Era: From most of the 20th century up until no later than 2008.

This is the legal market as most of us found it when we were called to the bar. In Stage 1, we run the show, and we run it to our liking. Not only do lawyers own the only saloon in town, we’re also the local sheriff, keeping the peace by prohibiting anyone from opening up a competing tavern. We enjoy the luxury of running our businesses as we please, safe in the knowledge that our collegial competitors in the profession will not create undue disruptive pressure through pricing or service delivery innovations. We deliver good products and half-decent service to a very limited, deep-pocketed clientele. Most lawyers make a fine living, and in many larger firms, they make an astoundingly fine living. These are good times for lawyers.

But they aren’t perfect times, of course. Our reliance on cost-plus pricing, our desire to increase profit, our aversion to risk, and our unwillingness to innovate all combine to create an over-reliance on individual hourly labour as an engine of growth. This in turn leads to burnout and emotional problems among lawyers and growing dissatisfaction with the lawyer’s life, not to mention frustrated clients who seek greater price certainty and more proactive interest from their providers. It also leaves us vulnerable to the possibility of competitors who might choose to play by different rules; we fail to develop any natural defences beyond regulatory action.

Legal education, meanwhile, underperforms its potential: most faculty have little experience with practice, and almost all faculty view the practicing bar with a certain degree of contempt, leading to generations of law graduates singularly unprepared for a legal career. Self-regulation, while critical to our independence, breeds bad habits of protectionism and self-indulgence. And it perhaps goes without saying that access to justice belongs primarily to those with the money to afford lawyers and the time to see legal matters through the labyrinthine legal process.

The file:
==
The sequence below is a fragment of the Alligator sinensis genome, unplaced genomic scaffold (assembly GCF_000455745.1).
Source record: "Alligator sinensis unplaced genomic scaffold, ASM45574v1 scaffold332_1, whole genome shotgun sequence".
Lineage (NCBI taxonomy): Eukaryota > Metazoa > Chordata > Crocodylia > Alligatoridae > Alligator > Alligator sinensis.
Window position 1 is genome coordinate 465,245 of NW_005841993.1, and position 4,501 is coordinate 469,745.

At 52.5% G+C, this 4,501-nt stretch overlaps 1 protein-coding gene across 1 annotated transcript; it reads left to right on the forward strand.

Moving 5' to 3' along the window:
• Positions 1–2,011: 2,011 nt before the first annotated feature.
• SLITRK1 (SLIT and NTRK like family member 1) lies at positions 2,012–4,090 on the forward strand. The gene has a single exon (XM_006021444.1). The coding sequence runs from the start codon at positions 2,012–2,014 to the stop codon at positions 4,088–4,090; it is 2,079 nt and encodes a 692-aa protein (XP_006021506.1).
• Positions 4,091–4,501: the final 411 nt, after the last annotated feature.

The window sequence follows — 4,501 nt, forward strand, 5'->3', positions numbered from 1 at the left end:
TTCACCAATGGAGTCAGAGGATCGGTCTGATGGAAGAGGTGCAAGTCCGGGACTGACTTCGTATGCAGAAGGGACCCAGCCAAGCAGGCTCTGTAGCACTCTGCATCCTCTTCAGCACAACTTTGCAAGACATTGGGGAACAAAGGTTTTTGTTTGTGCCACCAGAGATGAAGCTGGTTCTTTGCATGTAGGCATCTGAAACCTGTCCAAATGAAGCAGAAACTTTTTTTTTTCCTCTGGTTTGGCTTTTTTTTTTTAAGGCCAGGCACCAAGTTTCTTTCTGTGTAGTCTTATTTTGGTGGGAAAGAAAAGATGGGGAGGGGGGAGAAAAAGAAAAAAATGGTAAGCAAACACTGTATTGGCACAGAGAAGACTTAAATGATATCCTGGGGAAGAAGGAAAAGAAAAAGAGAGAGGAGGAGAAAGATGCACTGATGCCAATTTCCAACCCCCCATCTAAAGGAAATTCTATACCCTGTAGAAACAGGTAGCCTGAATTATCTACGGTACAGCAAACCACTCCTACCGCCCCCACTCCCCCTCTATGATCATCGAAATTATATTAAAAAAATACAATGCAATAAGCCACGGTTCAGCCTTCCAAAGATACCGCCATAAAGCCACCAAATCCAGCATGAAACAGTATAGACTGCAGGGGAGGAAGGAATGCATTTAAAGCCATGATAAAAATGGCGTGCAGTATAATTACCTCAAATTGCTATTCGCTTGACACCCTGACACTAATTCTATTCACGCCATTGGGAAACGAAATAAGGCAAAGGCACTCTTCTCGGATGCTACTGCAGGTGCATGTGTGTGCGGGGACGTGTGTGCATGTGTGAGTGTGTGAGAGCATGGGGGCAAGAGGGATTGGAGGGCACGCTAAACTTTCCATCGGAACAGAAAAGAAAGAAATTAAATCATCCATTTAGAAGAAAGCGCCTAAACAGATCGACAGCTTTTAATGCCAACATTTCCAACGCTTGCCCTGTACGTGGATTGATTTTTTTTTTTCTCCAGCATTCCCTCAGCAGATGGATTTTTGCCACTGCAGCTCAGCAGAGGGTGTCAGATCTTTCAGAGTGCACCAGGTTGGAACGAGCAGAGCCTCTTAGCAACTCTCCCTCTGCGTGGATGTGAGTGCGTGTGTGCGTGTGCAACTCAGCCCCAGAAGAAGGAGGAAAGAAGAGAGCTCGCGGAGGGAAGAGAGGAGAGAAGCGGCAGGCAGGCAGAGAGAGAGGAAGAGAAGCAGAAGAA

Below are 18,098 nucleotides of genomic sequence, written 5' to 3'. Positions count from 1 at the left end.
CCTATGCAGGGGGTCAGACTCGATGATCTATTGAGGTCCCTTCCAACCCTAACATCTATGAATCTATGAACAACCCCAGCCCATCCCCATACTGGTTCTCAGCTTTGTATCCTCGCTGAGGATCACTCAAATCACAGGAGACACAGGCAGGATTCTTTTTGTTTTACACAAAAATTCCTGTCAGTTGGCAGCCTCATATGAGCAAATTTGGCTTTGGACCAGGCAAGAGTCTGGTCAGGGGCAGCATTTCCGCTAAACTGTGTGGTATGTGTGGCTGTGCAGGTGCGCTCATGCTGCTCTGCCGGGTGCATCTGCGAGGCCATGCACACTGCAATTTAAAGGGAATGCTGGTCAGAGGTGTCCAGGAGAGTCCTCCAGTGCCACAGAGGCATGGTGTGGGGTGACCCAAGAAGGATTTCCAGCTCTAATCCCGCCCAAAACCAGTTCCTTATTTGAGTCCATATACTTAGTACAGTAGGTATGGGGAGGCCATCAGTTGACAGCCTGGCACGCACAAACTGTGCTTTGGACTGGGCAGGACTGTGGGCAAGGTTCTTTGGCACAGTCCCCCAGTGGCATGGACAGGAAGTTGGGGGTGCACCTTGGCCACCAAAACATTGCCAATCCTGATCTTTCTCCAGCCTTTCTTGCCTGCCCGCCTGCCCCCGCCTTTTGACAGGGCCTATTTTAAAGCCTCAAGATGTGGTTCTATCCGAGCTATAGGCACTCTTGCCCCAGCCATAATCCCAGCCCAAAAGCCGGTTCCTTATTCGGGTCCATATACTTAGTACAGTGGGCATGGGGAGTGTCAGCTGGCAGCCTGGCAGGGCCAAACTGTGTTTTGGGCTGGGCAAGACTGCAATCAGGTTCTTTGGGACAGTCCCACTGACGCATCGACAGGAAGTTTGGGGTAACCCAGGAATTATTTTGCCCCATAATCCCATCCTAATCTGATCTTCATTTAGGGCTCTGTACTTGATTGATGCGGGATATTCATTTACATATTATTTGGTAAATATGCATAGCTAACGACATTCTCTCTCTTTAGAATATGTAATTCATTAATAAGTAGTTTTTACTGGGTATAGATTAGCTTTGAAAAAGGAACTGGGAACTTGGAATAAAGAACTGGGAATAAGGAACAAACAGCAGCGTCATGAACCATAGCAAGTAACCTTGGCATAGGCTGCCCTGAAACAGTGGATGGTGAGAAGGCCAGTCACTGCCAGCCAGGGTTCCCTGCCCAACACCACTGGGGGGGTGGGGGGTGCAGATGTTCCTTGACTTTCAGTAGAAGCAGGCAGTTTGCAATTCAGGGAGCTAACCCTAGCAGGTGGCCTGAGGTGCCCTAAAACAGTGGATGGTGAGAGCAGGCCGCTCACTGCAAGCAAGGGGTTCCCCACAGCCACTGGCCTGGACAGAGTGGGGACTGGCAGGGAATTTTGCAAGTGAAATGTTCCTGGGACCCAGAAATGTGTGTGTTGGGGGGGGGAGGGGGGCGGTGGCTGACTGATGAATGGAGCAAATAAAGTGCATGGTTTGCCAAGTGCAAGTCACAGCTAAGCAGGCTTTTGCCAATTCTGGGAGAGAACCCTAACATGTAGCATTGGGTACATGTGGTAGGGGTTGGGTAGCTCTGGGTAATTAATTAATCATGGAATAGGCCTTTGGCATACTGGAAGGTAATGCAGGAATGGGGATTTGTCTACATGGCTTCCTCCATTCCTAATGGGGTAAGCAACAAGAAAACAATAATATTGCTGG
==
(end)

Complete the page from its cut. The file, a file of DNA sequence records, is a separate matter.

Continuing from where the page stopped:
You could certainly argue the cut-off point for this era. Some might trace the beginning of the end to 2004, others to 1999; if you practised residential real estate, you can go back considerably further than that. There was no single “light switch” moment at which everything changed and a new paradigm emerged fully formed; evolution isn’t like that. Some of these tendencies weakened throughout the 2000s, while others are still going strong today. But it seems fair to assert that by 2008, when the financial crisis was breaking and the first provisions of the Legal Services Act were being enacted, the longstanding era of the lawyer-centered legal marketplace was drawing to a close.

An observer from outside the market could easily see how this artificially calm state of affairs might be ruptured, and would hardly be surprised to learn that such a breakage was imminent. Tomorrow, we’ll take a look at what happens when this long-closed market is abruptly breached by numerous external forces.

Jordan Furlong delivers dynamic and thought-provoking presentations to law firms and legal organizations throughout North America on how to survive and profit from the extraordinary changes underway in the legal services marketplace. He is a partner with Edge International and a senior consultant with Stem Legal Web Enterprises.
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7 Responses to “The evolution of the legal services market: Stage 1”

  1. Mark Keam

    Hi Jordan. Always follow your articles with great interest. I had to smile while reading your latest post. We used to describe the “Closed Market” as the “Salad Days”. They’re long gone!

    Looking forward to your thoughts over the rest of the week.

    Kind regards, Mark.

  2. Dustin Cole